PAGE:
Broccoli might save you from oral cancer

A new therapy containing broccoli sprout extract has been found to protect not only mice against oral cancer but also tolerable in a small group of healthy human volunteers, says a new study.

“People who are cured of head and neck cancer are still at very high risk for a second cancer in their mouth or throat, and, unfortunately, these second cancers are commonly fatal,” explained lead author Julie Bauman from University of Pittsburgh Cancer Institute in the US.

“So we are developing a safe, natural molecule found in cruciferous vegetables to protect the oral lining, where these cancers form,” Bauman noted.

Previous studies have shown that cruciferous vegetables such as broccoli, cabbage and garden cress — which have a high concentration of sulforaphane — help mitigate the effects of environmental carcinogens.

For the new study, mice predisposed to oral cancer were given sulforaphane for several months and the team found that it significantly reduced the incidence and number of tumours.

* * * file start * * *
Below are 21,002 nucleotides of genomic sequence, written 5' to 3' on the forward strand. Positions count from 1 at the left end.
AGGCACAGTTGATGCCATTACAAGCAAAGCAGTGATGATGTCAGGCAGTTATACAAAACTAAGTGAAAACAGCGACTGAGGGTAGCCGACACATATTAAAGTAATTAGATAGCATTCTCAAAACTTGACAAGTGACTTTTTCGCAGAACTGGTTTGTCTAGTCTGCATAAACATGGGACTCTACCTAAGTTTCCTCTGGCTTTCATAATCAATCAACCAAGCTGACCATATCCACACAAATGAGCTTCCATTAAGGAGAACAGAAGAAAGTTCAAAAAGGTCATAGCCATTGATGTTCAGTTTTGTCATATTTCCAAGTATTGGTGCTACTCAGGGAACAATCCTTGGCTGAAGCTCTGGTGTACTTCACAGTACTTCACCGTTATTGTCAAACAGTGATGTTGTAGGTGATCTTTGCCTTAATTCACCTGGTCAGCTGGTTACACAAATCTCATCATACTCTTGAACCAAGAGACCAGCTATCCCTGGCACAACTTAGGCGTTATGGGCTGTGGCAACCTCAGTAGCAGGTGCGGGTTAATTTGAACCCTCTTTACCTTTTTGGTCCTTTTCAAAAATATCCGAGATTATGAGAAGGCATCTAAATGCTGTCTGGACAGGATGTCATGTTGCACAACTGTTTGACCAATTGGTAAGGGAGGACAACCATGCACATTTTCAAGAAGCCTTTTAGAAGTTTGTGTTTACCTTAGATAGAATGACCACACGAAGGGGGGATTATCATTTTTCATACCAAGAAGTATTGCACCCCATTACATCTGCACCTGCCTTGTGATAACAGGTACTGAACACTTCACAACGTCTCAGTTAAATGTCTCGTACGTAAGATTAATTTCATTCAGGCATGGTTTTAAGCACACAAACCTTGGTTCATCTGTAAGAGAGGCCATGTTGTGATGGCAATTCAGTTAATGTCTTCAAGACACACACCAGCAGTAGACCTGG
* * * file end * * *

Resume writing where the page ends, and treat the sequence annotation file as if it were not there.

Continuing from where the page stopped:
The researchers then treated 10 healthy human volunteers with fruit juice mixed with sulforaphane-rich broccoli sprout extract.

The volunteers had no ill-effects from the extract and protective changes were detectable in the lining of their mouths, meaning it was absorbed and directed to at-risk tissue.

The researchers now plan to conduct a clinical trial that will recruit 40 volunteers, who have been curatively treated for head and neck cancer.

The participants will regularly take capsules containing broccoli seed powder to determine if they can tolerate the regimen and whether it has enough of an impact on their oral lining to prevent cancer. From there, larger clinical trials could be warranted, the researchers noted.

“We call this ‘green chemoprevention,’ where simple seed preparations or plant extracts are used to prevent disease,” Bauman noted.

“Green chemoprevention requires less money and fewer resources than a traditional pharmaceutical study and could be more easily disseminated in developing countries where head and neck cancer is a significant problem,” Bauman said.

The findings were presented at the American Association for Cancer Research (AACR) annual meeting in Philadelphia, Pennsylvania.

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